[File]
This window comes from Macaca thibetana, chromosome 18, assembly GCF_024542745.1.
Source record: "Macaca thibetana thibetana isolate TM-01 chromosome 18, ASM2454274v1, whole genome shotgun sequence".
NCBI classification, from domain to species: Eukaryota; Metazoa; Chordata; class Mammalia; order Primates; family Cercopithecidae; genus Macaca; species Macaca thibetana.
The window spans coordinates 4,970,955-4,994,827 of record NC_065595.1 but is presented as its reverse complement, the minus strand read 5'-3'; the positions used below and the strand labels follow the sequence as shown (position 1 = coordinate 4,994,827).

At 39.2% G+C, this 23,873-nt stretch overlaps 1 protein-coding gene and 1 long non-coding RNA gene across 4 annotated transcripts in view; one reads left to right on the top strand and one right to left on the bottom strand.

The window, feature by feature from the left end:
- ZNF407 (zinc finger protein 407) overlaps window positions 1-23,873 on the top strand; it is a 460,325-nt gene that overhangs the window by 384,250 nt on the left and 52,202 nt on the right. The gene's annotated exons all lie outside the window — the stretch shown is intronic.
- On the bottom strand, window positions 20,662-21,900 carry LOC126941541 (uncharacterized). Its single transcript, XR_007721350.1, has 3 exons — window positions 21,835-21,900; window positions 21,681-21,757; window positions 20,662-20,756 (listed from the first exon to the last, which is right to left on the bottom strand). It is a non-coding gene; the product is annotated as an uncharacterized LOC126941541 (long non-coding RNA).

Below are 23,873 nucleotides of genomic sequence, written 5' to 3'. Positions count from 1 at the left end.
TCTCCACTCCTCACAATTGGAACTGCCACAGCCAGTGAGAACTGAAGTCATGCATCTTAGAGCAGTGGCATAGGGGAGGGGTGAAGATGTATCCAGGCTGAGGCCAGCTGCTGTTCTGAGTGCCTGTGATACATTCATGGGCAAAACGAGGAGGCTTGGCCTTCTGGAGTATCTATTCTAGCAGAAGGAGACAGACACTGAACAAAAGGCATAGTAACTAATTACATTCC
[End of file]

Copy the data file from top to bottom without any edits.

This window comes from Macaca thibetana, chromosome 18, assembly GCF_024542745.1.
Source record: "Macaca thibetana thibetana isolate TM-01 chromosome 18, ASM2454274v1, whole genome shotgun sequence".
NCBI classification, from domain to species: Eukaryota; Metazoa; Chordata; class Mammalia; order Primates; family Cercopithecidae; genus Macaca; species Macaca thibetana.
The window spans coordinates 4,970,955-4,994,827 of record NC_065595.1 but is presented as its reverse complement, the minus strand read 5'-3'; the positions used below and the strand labels follow the sequence as shown (position 1 = coordinate 4,994,827).

At 39.2% G+C, this 23,873-nt stretch overlaps 1 protein-coding gene and 1 long non-coding RNA gene across 4 annotated transcripts in view; one reads left to right on the top strand and one right to left on the bottom strand.

The window, feature by feature from the left end:
- ZNF407 (zinc finger protein 407) overlaps window positions 1-23,873 on the top strand; it is a 460,325-nt gene that overhangs the window by 384,250 nt on the left and 52,202 nt on the right. The gene's annotated exons all lie outside the window — the stretch shown is intronic.
- On the bottom strand, window positions 20,662-21,900 carry LOC126941541 (uncharacterized). Its single transcript, XR_007721350.1, has 3 exons — window positions 21,835-21,900; window positions 21,681-21,757; window positions 20,662-20,756 (listed from the first exon to the last, which is right to left on the bottom strand). It is a non-coding gene; the product is annotated as an uncharacterized LOC126941541 (long non-coding RNA).

Below are 23,873 nucleotides of genomic sequence, written 5' to 3'. Positions count from 1 at the left end.
TCTCCACTCCTCACAATTGGAACTGCCACAGCCAGTGAGAACTGAAGTCATGCATCTTAGAGCAGTGGCATAGGGGAGGGGTGAAGATGTATCCAGGCTGAGGCCAGCTGCTGTTCTGAGTGCCTGTGATACATTCATGGGCAAAACGAGGAGGCTTGGCCTTCTGGAGTATCTATTCTAGCAGAAGGAGACAGACACTGAACAAAAGGCATAGTAACTAATTACATTCC